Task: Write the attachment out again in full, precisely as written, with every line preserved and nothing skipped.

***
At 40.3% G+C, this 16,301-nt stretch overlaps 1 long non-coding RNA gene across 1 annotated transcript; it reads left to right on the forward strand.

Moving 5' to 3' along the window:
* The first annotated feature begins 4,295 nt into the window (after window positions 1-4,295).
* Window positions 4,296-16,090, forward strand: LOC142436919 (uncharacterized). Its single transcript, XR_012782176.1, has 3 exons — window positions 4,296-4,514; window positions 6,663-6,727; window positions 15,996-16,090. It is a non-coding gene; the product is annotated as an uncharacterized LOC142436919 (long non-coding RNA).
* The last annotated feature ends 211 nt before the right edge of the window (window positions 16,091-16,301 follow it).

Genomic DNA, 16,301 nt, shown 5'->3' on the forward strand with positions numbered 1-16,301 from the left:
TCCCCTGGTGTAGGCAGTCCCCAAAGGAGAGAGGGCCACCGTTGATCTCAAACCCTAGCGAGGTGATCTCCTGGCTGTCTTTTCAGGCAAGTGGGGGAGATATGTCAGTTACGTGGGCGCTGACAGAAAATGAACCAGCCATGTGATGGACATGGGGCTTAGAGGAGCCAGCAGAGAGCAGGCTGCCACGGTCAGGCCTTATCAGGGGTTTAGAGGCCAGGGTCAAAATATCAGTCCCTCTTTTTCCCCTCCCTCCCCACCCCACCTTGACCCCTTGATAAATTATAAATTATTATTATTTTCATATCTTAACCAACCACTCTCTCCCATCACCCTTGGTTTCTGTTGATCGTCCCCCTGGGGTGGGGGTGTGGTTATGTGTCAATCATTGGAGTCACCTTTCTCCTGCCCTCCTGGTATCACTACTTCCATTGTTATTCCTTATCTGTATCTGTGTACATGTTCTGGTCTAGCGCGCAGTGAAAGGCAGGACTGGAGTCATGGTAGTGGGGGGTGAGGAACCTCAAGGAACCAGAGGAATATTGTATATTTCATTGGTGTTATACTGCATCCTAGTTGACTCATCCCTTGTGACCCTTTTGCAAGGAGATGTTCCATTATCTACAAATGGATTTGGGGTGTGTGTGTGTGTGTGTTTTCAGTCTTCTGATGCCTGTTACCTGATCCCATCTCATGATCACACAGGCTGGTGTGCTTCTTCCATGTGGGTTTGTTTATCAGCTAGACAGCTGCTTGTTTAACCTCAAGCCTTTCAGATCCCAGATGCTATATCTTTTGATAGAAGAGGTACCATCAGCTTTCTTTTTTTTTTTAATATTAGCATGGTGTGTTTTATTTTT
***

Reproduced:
At 40.3% G+C, this 16,301-nt stretch overlaps 1 long non-coding RNA gene across 1 annotated transcript; it reads left to right on the forward strand.

Moving 5' to 3' along the window:
* The first annotated feature begins 4,295 nt into the window (after window positions 1-4,295).
* Window positions 4,296-16,090, forward strand: LOC142436919 (uncharacterized). Its single transcript, XR_012782176.1, has 3 exons — window positions 4,296-4,514; window positions 6,663-6,727; window positions 15,996-16,090. It is a non-coding gene; the product is annotated as an uncharacterized LOC142436919 (long non-coding RNA).
* The last annotated feature ends 211 nt before the right edge of the window (window positions 16,091-16,301 follow it).

Genomic DNA, 16,301 nt, shown 5'->3' on the forward strand with positions numbered 1-16,301 from the left:
TCCCCTGGTGTAGGCAGTCCCCAAAGGAGAGAGGGCCACCGTTGATCTCAAACCCTAGCGAGGTGATCTCCTGGCTGTCTTTTCAGGCAAGTGGGGGAGATATGTCAGTTACGTGGGCGCTGACAGAAAATGAACCAGCCATGTGATGGACATGGGGCTTAGAGGAGCCAGCAGAGAGCAGGCTGCCACGGTCAGGCCTTATCAGGGGTTTAGAGGCCAGGGTCAAAATATCAGTCCCTCTTTTTCCCCTCCCTCCCCACCCCACCTTGACCCCTTGATAAATTATAAATTATTATTATTTTCATATCTTAACCAACCACTCTCTCCCATCACCCTTGGTTTCTGTTGATCGTCCCCCTGGGGTGGGGGTGTGGTTATGTGTCAATCATTGGAGTCACCTTTCTCCTGCCCTCCTGGTATCACTACTTCCATTGTTATTCCTTATCTGTATCTGTGTACATGTTCTGGTCTAGCGCGCAGTGAAAGGCAGGACTGGAGTCATGGTAGTGGGGGGTGAGGAACCTCAAGGAACCAGAGGAATATTGTATATTTCATTGGTGTTATACTGCATCCTAGTTGACTCATCCCTTGTGACCCTTTTGCAAGGAGATGTTCCATTATCTACAAATGGATTTGGGGTGTGTGTGTGTGTGTGTTTTCAGTCTTCTGATGCCTGTTACCTGATCCCATCTCATGATCACACAGGCTGGTGTGCTTCTTCCATGTGGGTTTGTTTATCAGCTAGACAGCTGCTTGTTTAACCTCAAGCCTTTCAGATCCCAGATGCTATATCTTTTGATAGAAGAGGTACCATCAGCTTTCTTTTTTTTTTTAATATTAGCATGGTGTGTTTTATTTTT